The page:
Presenting on Your Home Court

By Heather Baldwin

How many times have you sat in your car on the way to give a presentation at a client’s office and wished sales protocol dictated that customers come to you? No doubt you dismissed the thought as selfish and unreasonable, but getting clients to come to you can be a win-win situation, says Robert Shook, author of Hardball Selling (Sourcebooks, Inc., 2003). Shook recommends you aim to bring one or two customers to your offices each week and, over time, increase that number to one a day. To ensure your home-turf presentations are a success, he offers the following suggestions.

Give the customer a solid reason to come. Show clients something they would not have been able to see had you come to them, such as a tour of your manufacturing operation or a demonstration of a machine they’re considering that’s too big to bring to their site for a demo. Or, perhaps by coming to you clients can see your complete range of products in a showroom, rather than you bringing just a couple samples to their office. Whatever the enticement, clients need to leave feeling the visit to your location was worth the trek.

Sell the team. When you visit clients’ offices, you represent your company solo. But when clients come to you, they see your whole team in action and get a much better feel for the company with which they may do business. Use that to your advantage. Ensure that everyone who might have contact with your clients knows they’ll be visiting and are prepared to treat them with the utmost respect, displaying nothing but absolute professionalism. Show your clients that they’re not just buying your product, but an entire competent, professional support structure behind it.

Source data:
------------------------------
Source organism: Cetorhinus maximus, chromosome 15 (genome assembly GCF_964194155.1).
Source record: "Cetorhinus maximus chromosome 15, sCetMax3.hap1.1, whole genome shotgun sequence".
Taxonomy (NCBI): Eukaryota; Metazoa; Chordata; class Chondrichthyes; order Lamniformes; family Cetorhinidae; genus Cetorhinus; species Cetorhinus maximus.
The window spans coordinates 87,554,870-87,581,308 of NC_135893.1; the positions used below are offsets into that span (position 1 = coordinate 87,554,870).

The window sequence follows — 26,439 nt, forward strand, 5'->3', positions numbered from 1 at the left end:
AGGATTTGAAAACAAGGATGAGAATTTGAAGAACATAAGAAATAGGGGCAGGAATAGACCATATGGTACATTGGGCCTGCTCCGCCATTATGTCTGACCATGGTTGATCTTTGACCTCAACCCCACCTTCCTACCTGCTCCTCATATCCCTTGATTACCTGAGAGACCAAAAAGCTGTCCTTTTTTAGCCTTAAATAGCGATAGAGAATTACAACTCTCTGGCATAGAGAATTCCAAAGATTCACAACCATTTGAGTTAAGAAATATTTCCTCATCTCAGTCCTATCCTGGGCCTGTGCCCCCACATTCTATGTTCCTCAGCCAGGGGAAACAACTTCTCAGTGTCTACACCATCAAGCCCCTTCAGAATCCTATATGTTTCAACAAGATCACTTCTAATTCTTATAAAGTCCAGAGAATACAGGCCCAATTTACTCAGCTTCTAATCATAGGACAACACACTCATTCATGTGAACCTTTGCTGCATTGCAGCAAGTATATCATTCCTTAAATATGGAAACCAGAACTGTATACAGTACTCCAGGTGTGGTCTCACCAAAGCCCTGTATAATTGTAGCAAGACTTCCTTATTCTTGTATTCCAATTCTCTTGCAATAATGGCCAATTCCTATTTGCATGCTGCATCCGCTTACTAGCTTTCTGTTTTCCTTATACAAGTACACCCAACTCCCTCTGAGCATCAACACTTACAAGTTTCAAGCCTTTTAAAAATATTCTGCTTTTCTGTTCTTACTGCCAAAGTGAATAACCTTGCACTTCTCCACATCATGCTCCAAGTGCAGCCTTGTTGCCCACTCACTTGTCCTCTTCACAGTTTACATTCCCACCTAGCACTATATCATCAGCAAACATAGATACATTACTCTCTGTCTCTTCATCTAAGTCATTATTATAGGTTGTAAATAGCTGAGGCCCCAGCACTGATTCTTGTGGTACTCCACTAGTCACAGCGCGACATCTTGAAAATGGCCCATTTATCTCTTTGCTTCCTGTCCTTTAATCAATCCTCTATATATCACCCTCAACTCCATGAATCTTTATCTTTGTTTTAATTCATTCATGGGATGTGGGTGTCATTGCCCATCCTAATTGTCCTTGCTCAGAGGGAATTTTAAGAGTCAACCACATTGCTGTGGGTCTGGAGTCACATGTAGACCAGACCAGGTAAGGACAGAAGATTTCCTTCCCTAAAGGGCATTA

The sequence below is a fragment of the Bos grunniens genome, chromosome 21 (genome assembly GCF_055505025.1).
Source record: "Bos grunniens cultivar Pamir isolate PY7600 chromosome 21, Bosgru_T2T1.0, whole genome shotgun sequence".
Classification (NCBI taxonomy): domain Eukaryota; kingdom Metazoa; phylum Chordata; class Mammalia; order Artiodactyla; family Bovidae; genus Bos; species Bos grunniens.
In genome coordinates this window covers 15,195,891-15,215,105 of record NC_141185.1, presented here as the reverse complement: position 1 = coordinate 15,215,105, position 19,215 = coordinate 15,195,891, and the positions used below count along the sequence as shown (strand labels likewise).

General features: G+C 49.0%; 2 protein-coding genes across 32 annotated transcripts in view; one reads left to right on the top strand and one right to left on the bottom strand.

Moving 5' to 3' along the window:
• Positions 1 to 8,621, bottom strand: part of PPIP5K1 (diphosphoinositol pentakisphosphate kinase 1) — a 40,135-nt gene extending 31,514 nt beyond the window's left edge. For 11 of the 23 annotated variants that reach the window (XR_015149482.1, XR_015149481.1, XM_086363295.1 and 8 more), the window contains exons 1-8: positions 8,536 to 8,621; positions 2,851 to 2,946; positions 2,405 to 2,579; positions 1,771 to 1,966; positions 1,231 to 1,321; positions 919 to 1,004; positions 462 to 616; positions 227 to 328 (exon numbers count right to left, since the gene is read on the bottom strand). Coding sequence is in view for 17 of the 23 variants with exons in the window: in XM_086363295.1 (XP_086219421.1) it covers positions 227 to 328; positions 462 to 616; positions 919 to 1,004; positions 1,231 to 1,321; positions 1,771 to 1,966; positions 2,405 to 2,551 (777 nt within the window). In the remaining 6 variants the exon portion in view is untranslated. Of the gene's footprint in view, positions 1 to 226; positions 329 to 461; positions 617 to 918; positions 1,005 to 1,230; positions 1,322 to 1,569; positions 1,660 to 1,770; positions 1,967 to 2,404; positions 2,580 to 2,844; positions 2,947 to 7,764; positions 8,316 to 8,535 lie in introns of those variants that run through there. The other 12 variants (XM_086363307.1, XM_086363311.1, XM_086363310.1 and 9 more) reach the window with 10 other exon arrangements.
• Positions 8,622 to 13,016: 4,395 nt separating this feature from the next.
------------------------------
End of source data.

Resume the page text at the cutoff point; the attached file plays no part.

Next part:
Control the interruptions. In prospects’ offices, they decide what interruptions are permissible during a sales presentation. In your office you have the authority to eliminate distractions. Just make sure you do so. Refusing to take a phone call or receive other visitors while your clients are there communicates respect for their time and makes them feel important – a key ingredient to making the sale.

Be on time. This may seem like a no-brainer but it is so critical when clients come to you that Shook feels it needs to be said again. A copier sales rep once convinced Shook to drive out to see him for a 1:30 appointment so Shook could physically see all the products available – products that were too big for the sales rep to bring to Shook. Shook arrived on time, but the rep didn’t show up until 1:50, complaining that he had been downstairs in the cafeteria and the service was atrocious. You can guess what happened next. Shook spent $14,000 on a copier the next day – from the rep’s competitor. When you’re late to see customers, they have other things they can be accomplishing, says Shook. But when customers come to you and you’re late, you’re simply wasting their time.